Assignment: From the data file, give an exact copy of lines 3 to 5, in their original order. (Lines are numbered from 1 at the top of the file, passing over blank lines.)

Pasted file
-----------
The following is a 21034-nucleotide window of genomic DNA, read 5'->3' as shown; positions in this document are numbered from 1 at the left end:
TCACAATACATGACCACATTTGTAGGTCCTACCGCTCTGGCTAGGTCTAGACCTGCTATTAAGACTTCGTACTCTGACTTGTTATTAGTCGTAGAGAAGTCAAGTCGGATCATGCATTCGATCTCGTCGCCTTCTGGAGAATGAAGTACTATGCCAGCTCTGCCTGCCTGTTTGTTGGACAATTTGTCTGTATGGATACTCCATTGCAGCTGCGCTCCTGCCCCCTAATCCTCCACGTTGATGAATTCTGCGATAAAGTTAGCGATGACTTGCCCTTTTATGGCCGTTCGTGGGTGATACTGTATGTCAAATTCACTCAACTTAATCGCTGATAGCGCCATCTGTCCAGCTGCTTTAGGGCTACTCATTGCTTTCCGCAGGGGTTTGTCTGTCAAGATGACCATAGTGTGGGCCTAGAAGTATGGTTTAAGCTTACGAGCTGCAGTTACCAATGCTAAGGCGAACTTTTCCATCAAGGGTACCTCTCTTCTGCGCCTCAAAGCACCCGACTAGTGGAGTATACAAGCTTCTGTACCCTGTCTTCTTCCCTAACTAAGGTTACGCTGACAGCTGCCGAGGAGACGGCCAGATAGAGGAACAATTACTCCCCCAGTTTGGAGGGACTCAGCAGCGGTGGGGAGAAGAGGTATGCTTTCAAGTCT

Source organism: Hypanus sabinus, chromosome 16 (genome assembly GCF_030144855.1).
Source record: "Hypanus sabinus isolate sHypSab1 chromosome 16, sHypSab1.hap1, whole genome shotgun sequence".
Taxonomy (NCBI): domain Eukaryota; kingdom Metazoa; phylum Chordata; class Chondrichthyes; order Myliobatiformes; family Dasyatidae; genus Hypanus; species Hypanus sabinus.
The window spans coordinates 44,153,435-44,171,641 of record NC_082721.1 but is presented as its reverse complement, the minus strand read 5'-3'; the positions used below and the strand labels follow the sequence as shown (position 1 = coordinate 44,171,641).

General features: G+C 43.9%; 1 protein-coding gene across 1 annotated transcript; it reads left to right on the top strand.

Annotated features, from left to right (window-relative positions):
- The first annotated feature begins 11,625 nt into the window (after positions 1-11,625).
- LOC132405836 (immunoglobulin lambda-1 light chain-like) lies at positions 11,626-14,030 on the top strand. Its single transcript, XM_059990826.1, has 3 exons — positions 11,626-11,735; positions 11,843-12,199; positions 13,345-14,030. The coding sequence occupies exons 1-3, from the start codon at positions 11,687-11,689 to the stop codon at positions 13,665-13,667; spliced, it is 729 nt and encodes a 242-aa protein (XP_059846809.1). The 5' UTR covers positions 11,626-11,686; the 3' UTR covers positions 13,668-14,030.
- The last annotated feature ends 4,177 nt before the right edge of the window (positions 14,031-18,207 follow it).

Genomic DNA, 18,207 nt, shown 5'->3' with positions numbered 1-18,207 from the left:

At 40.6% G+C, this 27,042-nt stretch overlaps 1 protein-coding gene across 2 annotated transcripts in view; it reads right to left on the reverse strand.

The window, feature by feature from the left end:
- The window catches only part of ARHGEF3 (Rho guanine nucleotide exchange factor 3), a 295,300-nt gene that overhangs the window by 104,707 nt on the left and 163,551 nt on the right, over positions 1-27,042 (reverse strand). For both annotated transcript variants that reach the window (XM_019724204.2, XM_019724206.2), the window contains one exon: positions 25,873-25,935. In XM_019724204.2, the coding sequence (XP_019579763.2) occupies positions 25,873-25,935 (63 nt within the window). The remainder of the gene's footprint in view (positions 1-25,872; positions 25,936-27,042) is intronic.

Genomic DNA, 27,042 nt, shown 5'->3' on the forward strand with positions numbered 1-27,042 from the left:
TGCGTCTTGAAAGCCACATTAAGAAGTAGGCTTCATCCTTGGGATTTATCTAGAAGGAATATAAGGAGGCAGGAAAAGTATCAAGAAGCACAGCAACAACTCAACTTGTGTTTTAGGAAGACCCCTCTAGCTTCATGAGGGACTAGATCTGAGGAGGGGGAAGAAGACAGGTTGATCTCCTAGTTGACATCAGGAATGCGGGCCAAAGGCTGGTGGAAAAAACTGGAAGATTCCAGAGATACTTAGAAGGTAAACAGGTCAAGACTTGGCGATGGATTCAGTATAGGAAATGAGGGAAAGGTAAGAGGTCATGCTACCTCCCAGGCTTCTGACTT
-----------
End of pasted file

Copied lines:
Source organism: Hypanus sabinus, chromosome 16 (genome assembly GCF_030144855.1).
Source record: "Hypanus sabinus isolate sHypSab1 chromosome 16, sHypSab1.hap1, whole genome shotgun sequence".
Taxonomy (NCBI): domain Eukaryota; kingdom Metazoa; phylum Chordata; class Chondrichthyes; order Myliobatiformes; family Dasyatidae; genus Hypanus; species Hypanus sabinus.